John Dalton
- 40 -
Pierre Fermat
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Giordano Bruno
JJ Thomson
Thomas Kuhn
Leonardo DaVinci
David Hume
- 30 -
Andreas Vesalius
Rudolf Virchow
Richard Feynman
James Hutton
Alexander Fleming
Emile Durkheim
Benjamin Franklin
Robert Oppenheimer
Robert Hooke
Charles Kettering
- 20 -
Carl Sagan
James Maxwell
Marie Curie
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Francis Crick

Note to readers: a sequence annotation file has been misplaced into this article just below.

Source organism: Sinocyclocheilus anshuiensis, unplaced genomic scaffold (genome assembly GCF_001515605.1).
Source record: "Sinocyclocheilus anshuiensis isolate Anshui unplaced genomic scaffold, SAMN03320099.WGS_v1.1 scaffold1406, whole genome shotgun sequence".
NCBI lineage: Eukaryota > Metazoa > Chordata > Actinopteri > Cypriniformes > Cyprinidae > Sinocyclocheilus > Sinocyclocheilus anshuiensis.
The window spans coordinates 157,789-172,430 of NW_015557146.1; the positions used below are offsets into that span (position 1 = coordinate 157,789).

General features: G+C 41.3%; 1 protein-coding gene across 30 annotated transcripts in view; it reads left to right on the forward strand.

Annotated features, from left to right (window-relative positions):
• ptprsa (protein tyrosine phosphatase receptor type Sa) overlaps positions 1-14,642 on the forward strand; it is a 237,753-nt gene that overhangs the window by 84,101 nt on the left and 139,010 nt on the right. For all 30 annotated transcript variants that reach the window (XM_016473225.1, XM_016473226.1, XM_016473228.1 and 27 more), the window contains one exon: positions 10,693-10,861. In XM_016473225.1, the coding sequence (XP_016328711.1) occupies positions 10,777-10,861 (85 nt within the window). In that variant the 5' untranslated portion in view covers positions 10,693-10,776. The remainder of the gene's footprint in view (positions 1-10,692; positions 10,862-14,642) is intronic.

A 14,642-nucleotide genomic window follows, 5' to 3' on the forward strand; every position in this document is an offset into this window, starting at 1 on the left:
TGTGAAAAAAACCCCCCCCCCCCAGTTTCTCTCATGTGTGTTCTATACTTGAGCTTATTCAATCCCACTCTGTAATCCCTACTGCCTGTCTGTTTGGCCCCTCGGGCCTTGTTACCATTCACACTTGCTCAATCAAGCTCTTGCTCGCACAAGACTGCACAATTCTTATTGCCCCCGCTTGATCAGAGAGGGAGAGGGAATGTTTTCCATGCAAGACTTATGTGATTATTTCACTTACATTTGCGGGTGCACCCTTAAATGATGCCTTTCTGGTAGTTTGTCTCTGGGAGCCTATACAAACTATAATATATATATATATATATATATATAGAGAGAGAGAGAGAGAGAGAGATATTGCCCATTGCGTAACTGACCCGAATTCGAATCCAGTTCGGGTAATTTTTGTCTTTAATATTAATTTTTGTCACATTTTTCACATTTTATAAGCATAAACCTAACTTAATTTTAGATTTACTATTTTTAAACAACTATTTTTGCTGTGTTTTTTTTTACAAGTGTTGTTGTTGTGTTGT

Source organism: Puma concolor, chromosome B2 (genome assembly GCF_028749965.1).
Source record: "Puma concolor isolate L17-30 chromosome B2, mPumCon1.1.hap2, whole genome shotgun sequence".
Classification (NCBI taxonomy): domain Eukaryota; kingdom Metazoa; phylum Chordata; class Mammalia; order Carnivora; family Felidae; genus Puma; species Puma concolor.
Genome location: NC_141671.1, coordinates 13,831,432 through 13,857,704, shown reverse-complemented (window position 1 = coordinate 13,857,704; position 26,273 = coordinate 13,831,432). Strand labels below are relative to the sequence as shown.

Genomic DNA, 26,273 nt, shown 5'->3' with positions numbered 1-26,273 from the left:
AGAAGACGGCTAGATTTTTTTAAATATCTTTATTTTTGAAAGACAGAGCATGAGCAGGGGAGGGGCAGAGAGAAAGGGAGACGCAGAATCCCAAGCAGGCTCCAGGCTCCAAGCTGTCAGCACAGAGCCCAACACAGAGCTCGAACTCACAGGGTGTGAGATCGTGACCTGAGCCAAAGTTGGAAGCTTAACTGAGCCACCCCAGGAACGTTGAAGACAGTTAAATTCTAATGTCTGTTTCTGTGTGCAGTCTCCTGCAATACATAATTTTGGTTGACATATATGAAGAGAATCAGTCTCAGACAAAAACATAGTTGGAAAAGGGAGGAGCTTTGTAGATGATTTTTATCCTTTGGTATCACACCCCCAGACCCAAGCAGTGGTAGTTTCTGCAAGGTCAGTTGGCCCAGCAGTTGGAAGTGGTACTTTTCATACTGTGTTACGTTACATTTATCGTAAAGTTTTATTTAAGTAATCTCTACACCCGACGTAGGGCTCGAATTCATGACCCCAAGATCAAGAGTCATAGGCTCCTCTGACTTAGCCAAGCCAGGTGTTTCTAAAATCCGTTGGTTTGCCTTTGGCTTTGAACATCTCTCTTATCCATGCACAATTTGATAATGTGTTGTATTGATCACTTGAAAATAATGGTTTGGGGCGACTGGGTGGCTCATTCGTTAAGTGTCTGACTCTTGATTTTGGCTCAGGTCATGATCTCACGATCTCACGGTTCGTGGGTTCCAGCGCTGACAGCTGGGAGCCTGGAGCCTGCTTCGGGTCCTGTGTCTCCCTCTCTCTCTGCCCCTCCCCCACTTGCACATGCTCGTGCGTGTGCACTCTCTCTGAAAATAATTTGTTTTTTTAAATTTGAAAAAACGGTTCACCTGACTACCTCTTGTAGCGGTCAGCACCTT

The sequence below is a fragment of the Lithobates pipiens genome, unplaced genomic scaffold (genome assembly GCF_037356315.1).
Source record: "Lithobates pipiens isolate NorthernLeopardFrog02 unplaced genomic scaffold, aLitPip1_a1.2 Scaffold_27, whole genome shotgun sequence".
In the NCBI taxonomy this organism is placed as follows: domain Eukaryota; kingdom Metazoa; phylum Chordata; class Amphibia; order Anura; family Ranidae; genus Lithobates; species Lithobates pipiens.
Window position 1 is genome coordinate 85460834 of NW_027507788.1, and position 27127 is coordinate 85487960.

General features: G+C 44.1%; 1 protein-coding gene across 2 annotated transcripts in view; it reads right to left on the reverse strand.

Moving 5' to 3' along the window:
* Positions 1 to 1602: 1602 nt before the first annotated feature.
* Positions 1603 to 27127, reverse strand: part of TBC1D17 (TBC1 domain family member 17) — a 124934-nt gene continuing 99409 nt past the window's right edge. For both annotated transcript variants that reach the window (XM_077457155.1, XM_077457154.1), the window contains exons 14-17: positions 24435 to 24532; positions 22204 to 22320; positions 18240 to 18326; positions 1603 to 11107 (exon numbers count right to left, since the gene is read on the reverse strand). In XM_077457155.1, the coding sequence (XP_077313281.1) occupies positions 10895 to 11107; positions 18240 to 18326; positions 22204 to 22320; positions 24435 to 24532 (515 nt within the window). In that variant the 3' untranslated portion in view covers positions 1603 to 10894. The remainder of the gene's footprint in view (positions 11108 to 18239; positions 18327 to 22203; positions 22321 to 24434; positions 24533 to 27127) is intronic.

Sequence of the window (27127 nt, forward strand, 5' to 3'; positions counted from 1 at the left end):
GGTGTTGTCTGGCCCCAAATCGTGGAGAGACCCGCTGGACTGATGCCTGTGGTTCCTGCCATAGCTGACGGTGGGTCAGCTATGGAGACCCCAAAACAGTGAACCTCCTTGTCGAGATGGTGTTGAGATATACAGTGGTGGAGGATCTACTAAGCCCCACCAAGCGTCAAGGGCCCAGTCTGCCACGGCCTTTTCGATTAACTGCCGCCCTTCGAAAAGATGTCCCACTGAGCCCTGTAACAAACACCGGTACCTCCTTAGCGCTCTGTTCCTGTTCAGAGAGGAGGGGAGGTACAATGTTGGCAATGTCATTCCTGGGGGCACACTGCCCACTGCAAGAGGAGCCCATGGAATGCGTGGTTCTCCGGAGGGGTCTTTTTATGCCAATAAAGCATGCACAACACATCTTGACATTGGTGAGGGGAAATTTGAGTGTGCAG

Michael Faraday
Srinivasa Ramanujan
Francis Bacon
Galileo Galilei
- 10 -
John Watson
Rosalind Franklin
Michio Kaku
Isaac Asimov
Charles Darwin
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Albert Einstein
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Isaac Newton